Bombing at voter registration centres in the Afghan capital Kabul and in Baghlan province have killed at least 54 people, health officials said.
Kabul’s acting police chief, Mohammad Daoud Amin, said an assailant detonated his explosives at the doorway of an ID distribution centre in the capital on Sunday, killing 48 people.
The Islamic State of Iraq and the Levant (ISIL, also known as ISIS) group claimed responsibility for the attack via its online news portal, Amaq.
A public health ministry official said ambulances evacuated scores of wounded, adding that the death toll may rise.
The blast occurred in the Dasht-e-Barchi area of western Kabul, where many of the country’s Shia Hazara minority reside.
Among the victims were many women and children, witnesses said.
“After I heard a bang, I rushed to the site of the blast and, when I arrived at the scene, we helped many wounded people by carrying them to hospital,” Bashir Ahmad, a witness, said.
“Many of the victims were women and children who were here to get their identity cards and register for elections,” Ahmad added.
Just north of the city, in Baghlan province, an explosive was placed near another voting centre, killing six people from the same family.
In a separate development on Sunday, a traffic incident reportedly involving a convoy of foreign forces killed a child near the US embassy in Kabul, prompting protests in the area. Witnesses reported heavy gunfire near the embassy.
Attacks have multiplied in recent days in advance of the long-delayed parliamentary and district council elections scheduled for October 20 this year.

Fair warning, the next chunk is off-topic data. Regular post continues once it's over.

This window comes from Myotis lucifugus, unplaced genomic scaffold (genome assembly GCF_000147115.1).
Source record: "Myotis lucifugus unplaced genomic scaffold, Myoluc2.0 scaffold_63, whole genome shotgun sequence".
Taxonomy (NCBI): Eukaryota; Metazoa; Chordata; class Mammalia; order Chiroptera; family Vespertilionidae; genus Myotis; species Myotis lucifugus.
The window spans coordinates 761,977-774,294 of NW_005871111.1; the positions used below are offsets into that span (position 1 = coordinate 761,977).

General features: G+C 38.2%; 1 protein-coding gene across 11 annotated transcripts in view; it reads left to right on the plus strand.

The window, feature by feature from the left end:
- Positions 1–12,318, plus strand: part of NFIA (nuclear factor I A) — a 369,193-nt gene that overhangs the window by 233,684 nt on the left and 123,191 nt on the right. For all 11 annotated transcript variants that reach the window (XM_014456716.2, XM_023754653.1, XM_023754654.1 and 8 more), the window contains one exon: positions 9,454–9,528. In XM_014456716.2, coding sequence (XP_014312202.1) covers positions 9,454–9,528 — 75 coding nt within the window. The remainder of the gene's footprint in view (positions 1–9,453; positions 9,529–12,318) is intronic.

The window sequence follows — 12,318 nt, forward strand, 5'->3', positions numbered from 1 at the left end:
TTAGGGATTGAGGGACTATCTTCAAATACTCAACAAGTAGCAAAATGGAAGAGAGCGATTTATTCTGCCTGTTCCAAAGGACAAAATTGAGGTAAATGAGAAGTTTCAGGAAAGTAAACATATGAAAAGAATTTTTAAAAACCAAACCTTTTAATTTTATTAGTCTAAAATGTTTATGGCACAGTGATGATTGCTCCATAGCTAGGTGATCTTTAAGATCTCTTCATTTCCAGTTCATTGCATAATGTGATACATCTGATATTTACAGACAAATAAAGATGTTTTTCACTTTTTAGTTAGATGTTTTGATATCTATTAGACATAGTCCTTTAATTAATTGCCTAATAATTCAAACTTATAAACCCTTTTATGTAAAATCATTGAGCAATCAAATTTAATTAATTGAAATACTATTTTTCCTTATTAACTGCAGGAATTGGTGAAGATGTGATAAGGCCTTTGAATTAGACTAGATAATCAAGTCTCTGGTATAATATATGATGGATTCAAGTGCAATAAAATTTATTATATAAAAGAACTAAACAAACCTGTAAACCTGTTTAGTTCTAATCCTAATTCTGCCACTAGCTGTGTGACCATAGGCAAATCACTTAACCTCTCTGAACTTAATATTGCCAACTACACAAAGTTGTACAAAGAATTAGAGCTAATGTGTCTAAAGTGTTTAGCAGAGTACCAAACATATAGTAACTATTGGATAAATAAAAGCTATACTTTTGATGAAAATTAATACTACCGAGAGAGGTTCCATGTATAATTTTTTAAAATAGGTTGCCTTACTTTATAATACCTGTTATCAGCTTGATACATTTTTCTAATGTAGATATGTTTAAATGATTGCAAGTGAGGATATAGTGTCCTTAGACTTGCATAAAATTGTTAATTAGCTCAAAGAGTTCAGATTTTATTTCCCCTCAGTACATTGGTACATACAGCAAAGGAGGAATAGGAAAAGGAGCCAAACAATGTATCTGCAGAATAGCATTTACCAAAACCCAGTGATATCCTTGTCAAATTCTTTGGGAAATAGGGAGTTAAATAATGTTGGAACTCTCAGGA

Al Jazeera’s Abdullah Shahood, reporting from Kabul, said there was uncertainty about the government’s ability to secure the polls.
“Elections are scheduled to be held in many areas that are under Taliban control.
“There is no chance that free polls could be held there, even as the government says it is trying to implement law and order there to allow people to vote and exercise their constitutional right,” Shahood said.
Voter registration offices opened just last week as part of the long process to get Afghans properly registered for the October polls.
The run-up to the elections has already been plagued by allegations of fraud.
The Independent Election Commission (IEC) says it hopes as many as 15 million people will register for the polls, but the election commissioner admits registration turnout so far has been low.
Last week, a voter registration centre was attacked in Ghor province, according to Tolonews, a local news website.
In that attack, unidentified gunmen, which a police spokesperson said belonged to the Taliban, kidnapped two police officers on site as well as three IEC workers.
On Thursday, unidentified gunmen killed two policemen guarding a voter registration centre in Jalalabad City.
Another policeman was killed on Friday after a voter registration centre was attacked in Qala-e-Naw in Baghdis province in central Afghanistan.
ATTENTION – VISUAL COVERAGE OF SCENES OF INJURY BELOW
|A man cries beside a wounded girl at a hospital after the attack in Kabul [Mohammad Ismail/Reuters]|
|Relatives of victims carry an injured man outside a hospital in Kabul [Mohammad Ismail/Reuters]|
|Relatives of the victims mourn at a hospital in Kabul [Mohammad Ismail/Reuters]|
|Security forces stood guard at the site of the attack in Kabul’s Dasht-e-Barchi [Omar Sobhani/Reuters]|